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PostPosted: Sun Aug 31, 2014 7:55 am 
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Does a new H16 include a Harken 6:1 downhaul kit?

Does it still just come with a standard hiking stick?

Some folks are calling them race ready and I'm just trying to understand what has actually been added to the newer boats, if anything. Thanks for any info.


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PostPosted: Sun Aug 31, 2014 5:10 pm 
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Location: Brisbane, Australia
If your considering buying a new H16 you really should visit and communicate with your local Hobie dealer.

All new H16's are race ready with 6:1 downhaul as standard. Not sure what you refer to as a 'standard hiking stick'? I understand that the standard was the carbon fibre sticks but no more because they would break too easily???
If you check out the sailing catalogue the only advertised options are spinnaker, trailer, beach wheels. But you can negotiate all the parts and accessories with your dealer.

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PostPosted: Sun Aug 31, 2014 6:27 pm 
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Just trying to find out what comes with the newer models so I can decide: Get newer "used" boat vs. trying to "upgrade" older boat.

With very few dealers stocking the H16's in the SE US the dealers I asked were "not sure" about all features on the H16. I was just in north FL and the few stores in the Pensacola area didn't have a new boat and don't stock the H16 normally. They are just selling way more plastic boats these days.

Thought this might be a good place to ask about the newer H16 features.

A list by year of what features were added/deleted on the H16 would be great. From the beginning ... any historians around.


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PostPosted: Sun Aug 31, 2014 8:31 pm 
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New 16's do not come with 6:1 downhaul. Unless by some chance that changed in the last year but I doubt it has. Boats come with a pulley and a short piece of line to make a 3:1 system for the downhaul.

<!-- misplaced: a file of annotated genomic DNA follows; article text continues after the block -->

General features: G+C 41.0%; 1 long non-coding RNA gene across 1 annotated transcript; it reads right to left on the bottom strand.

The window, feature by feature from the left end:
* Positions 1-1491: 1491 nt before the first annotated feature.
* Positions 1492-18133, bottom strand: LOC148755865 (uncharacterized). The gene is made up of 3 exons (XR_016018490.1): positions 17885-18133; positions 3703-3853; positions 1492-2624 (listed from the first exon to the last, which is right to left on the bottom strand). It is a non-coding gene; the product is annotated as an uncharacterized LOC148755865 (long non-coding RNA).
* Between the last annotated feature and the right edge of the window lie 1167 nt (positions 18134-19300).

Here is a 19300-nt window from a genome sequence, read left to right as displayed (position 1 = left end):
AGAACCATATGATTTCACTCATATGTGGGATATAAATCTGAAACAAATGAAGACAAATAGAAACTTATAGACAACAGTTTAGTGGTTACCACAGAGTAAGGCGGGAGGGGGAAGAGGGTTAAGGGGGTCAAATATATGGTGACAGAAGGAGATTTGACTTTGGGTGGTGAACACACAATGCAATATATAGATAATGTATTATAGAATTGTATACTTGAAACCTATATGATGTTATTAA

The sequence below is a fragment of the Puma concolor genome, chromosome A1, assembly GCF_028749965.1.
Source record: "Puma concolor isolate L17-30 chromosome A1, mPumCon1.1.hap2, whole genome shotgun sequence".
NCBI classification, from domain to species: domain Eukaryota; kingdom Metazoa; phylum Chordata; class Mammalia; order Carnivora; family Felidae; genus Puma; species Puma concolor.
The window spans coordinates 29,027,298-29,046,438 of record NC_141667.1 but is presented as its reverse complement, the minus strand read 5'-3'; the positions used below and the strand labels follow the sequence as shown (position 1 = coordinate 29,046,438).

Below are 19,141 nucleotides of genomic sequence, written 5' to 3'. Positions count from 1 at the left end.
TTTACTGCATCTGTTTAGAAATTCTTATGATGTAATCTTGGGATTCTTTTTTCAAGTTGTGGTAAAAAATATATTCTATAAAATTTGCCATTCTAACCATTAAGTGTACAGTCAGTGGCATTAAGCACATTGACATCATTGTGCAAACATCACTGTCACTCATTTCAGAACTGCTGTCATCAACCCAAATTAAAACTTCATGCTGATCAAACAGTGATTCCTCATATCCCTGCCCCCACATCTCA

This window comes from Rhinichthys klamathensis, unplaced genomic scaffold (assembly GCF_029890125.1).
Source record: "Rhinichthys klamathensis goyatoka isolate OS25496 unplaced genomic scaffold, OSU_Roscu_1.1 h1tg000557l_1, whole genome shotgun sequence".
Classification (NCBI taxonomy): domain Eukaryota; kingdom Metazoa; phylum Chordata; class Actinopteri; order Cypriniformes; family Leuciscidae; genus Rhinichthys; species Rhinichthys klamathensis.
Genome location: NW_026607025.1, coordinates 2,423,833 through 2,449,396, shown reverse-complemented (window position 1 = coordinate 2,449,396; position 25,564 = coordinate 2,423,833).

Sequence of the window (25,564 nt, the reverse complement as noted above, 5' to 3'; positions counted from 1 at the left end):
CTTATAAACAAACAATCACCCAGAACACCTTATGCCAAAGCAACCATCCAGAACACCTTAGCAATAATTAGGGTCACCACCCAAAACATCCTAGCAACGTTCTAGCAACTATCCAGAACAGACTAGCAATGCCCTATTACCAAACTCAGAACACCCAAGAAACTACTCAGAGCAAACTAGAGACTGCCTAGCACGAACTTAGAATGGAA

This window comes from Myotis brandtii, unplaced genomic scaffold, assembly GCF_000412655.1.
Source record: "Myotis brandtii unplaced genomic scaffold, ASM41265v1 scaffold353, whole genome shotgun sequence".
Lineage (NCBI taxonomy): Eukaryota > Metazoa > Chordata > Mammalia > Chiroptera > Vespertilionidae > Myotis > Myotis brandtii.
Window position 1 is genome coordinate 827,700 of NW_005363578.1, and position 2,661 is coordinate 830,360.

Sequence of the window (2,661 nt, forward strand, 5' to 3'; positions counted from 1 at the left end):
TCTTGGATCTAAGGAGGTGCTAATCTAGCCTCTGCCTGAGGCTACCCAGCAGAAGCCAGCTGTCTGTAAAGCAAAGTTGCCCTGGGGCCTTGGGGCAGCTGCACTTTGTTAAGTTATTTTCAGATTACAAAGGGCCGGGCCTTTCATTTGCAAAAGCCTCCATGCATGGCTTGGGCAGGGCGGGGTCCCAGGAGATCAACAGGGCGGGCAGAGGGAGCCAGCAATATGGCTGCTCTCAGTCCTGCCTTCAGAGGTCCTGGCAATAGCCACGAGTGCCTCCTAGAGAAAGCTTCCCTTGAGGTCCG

As far as hiking stick. The new boats should be coming with a regular non telescoping tiller/ hiking stick. The catalog shows the standard hiking stick in white.. but I'm pretty sure new 16s get the same stick but in black. I also got the FX3 Arriba Hot Stick which adjusts in length. All the hiking sticks are made of fiberglass. I doubt Hobie would ever sell a full carbon hiking stick because that would make it conductive.

New boats are Race ready. The stuff you are talking about with hiking sticks and 6:1 downhauls are really to just make things easier.


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PostPosted: Mon Sep 01, 2014 5:25 pm 
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Location: Detroit, MI
ConnorG wrote:
I doubt Hobie would ever sell a full carbon hiking stick because that would make it conductive.

Carbon tiller extensions have been class legal for a few years now, and a carbon stick is stock equipment on the Wild Cat.

"Conductive" is a not a quantitative term - anything will conduct electricity given enough voltage (or it will arc around it, or flow through impurities on the surface). That's the argument we used to get carbon tiller extensions approved for racing.

ConnorG wrote:
New boats are Race ready. The stuff you are talking about with hiking sticks and 6:1 downhauls are really to just make things easier.

Now that's the truth. I think the only thing that needs adding is carpet/neoprene/Hydroturf on the siderails. Especially now that they come with EPO3 rudders.

jreakens wrote:
A list by year of what features were added/deleted on the H16 would be great. From the beginning ... any historians around.

The list is extensive - and sort of been done before - viewtopic.php?t=32437

Bottom line is that a new Hobie 16 requires almost no additions / modifications to be at the very pointy end of racing.


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PostPosted: Tue Sep 02, 2014 7:02 am 
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Location: Cape Coral FL
Just to add to the discussion, as I bought a new boat last year.

On the making things easier front, a couple other things to keep in mind.